How to choose a fire escape ladder

Consumer Reports News: November 17, 2010 04:34 PM

When we wrote about fire emergency escape plans, we received a lot of comments from readers asking how to choose the best fire escape ladder for their homes. It’s encouraging to see our readers’ strong interest in fire safety. According to the Home Safety Council, only six percent of American homes have a fire escape ladder. Given that there are over 70 million two- and three-story homes in the U.S., that number should be much higher. 

Home fire escape ladders come in two types. There are portable fire escape ladders and also permanent escape ladders that are built-in to your home. If your home is more than one story, you should have an escape ladder in each top-story room. Ladders are made to accommodate two- and three-story homes. 

Consumer Reports last rated escape ladders in 1991, a long time ago, but our advice still stands. To check if ladders were “strong enough to withstand the stress of someone bounding down the rungs,” we used a stress-testing machine and had some of our “beefy staffers” jump on the tested models.  We emphasized the importance of stand-offs, “protrusions that hold the rungs away from the side of the house. Standoffs help steady the ladder and allow enough room for a toehold.”  So make sure the ladder you choose has standoffs.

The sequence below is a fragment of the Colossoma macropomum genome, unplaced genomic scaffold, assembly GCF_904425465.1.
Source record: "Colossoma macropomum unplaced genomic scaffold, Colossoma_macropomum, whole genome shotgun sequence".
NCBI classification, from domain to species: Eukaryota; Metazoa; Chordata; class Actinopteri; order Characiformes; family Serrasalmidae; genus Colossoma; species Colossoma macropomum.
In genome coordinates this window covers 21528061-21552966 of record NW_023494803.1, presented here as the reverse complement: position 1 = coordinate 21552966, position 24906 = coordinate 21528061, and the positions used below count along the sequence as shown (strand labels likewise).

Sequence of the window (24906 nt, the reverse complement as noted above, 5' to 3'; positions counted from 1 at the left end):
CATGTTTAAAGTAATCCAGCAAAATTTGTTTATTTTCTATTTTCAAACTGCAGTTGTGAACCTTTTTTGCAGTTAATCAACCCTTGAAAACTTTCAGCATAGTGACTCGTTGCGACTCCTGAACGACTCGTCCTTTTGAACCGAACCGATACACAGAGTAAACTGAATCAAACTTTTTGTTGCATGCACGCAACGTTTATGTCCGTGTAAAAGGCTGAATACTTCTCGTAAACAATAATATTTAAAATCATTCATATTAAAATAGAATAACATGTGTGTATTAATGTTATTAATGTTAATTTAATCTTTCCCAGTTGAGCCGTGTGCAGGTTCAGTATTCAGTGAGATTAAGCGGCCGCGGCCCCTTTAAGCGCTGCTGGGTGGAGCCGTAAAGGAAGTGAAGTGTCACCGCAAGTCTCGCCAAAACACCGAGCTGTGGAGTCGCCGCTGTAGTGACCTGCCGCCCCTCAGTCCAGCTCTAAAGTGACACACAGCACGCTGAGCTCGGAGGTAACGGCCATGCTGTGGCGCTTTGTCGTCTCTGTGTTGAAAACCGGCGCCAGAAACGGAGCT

Choose a ladder that has been tested by an independent certification organization, such as the Underwriters Laboratories; look for the UL sticker. Be certain the ladder is the correct size for the window you’ll be using it in. Use the ladder only if all other exits are blocked. 

Ladders can be purchased online or at a hardware, department or safety supply store (stores that sell fire extinguishers may also sell escape ladders). You could ask your local fire department if there is a particular ladder they recommend for homeowners. The City of Seattle Fire Department has a helpful fact sheet about fire escape ladders. 

Once you’ve made your purchase, make sure everyone in your home knows where the ladders are and how to use them. Make sure the ladder deploys without tangling when dropped from the window supporting it. You might also try a practice run or two to make sure everyone knows how to use it.

—Desirée Ferenczi


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